April news highlights the importance of timely eye examinations in young patients with diabetes and the efficacy of a teleretinal screening program.
New studies in diabetes highlight the use of real-time continuous glucose monitoring in type 1 diabetes mellitus (DM) to reduce hemoglobin A1c (HbA1c), primarily in those over age 15 years; how a teleretinal diabetic retinopathy screening program can reduce wait times for screening and improve timeliness of needed care; and note that many young diabetes patients who have health insurance do not receive timely eye examinations to monitor for diabetic retinopathy.
Real-time CGM in Type 1 Diabetes. Abstract link.
T1DM patients who use real-time continuous glucose monitoring to manage their disease can reduce HbA1c.
Careful selection of T1DM patients and adequate support become important in the use of real-time continuous glucose monitoring in clinical practice.
Diabetic Retinopathy Screening via Telemedicine. Abstract link.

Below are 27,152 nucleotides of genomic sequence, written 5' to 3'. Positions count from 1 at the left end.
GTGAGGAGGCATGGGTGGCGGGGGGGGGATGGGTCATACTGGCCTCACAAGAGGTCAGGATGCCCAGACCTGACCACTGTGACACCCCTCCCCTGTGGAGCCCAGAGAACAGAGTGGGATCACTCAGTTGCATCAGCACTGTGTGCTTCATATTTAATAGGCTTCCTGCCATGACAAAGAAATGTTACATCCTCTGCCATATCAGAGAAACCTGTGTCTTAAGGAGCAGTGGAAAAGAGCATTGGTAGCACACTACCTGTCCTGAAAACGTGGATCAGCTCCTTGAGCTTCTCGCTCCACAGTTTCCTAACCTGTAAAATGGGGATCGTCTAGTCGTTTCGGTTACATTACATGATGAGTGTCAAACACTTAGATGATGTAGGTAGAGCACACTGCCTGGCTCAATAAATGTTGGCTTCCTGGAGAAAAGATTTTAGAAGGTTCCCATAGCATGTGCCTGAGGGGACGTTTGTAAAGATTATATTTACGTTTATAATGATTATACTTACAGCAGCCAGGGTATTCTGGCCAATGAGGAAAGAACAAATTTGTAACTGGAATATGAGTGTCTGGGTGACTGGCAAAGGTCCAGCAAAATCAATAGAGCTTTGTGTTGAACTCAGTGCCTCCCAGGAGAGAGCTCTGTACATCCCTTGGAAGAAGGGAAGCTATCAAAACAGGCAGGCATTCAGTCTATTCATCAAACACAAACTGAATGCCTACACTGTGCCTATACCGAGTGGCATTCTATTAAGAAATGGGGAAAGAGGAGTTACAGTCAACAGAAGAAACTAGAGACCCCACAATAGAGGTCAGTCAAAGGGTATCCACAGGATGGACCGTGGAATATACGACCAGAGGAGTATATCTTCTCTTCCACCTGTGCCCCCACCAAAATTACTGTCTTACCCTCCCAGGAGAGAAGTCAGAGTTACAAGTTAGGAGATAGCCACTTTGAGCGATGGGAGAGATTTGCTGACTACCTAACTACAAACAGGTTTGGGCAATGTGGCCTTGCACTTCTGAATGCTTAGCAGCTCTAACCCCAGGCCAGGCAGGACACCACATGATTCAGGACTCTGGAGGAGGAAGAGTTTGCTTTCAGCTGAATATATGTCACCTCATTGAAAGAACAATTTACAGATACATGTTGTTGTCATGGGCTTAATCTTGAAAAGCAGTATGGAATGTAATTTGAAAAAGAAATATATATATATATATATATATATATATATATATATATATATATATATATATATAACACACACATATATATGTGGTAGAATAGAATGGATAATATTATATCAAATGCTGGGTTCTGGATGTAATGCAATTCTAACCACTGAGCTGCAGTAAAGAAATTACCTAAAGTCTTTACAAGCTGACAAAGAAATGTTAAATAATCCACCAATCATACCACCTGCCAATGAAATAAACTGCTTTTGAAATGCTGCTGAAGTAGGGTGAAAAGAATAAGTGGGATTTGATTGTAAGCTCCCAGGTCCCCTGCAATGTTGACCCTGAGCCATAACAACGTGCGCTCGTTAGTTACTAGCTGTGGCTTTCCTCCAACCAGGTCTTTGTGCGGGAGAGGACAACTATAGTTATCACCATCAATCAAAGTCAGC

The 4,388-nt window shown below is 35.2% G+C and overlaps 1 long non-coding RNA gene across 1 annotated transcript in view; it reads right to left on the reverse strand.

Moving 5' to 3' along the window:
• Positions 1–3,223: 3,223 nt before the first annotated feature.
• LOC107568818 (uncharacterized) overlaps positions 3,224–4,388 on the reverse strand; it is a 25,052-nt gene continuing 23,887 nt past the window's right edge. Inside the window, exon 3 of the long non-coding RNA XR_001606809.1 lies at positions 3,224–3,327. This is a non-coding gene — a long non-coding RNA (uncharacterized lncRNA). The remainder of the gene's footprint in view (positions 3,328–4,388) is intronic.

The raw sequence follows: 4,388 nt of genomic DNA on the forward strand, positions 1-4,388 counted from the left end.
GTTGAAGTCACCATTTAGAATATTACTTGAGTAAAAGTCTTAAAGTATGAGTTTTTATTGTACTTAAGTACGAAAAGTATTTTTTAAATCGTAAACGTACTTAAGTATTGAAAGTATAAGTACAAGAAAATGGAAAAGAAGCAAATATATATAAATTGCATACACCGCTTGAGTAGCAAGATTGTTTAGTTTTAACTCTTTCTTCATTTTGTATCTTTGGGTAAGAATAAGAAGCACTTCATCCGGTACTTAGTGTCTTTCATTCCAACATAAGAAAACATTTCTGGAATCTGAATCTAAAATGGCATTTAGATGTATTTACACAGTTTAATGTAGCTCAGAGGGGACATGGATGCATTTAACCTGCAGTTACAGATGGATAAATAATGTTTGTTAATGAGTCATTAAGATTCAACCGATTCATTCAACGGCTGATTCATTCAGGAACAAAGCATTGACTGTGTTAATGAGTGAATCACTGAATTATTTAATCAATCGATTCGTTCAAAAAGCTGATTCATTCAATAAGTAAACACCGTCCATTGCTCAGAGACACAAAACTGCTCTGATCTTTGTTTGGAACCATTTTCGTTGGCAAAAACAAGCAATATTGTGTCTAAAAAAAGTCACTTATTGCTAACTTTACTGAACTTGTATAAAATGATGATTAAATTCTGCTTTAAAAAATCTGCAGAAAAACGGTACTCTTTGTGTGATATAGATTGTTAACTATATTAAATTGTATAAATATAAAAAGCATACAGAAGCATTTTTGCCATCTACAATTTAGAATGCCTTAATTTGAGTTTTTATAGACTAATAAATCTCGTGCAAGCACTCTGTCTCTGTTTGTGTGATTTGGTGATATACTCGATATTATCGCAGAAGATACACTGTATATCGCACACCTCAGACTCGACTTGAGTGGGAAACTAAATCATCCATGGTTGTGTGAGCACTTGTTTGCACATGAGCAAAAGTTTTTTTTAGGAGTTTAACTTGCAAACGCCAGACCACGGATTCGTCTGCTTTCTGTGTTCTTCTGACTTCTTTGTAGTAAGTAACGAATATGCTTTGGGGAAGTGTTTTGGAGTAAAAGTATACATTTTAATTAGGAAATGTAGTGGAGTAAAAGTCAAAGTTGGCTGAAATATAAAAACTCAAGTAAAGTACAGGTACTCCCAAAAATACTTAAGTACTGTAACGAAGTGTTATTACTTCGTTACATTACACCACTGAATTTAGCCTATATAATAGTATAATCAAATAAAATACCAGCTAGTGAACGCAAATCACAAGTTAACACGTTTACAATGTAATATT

A large-scale teleretinal diabetic retinopathy screening program based in a primary care physician's office can reduce waiting time and improve screening rates for diabetic retinopathy.
Teleretinal diabetic retinopathy screening programs have the potential to maximize access and efficiency in critical areas that need these programs.
Retinopathy Screening in Young Patients. Abstract link.
Many young diabetes patients are not receiving eye examinations by 6 years after initial diagnosis to monitor for diabetic retinopathy.
Retinal telescreening with remote expert interpretation could help improve diabetic retinopathy screening, in particular for patients who live in remote and underserved areas.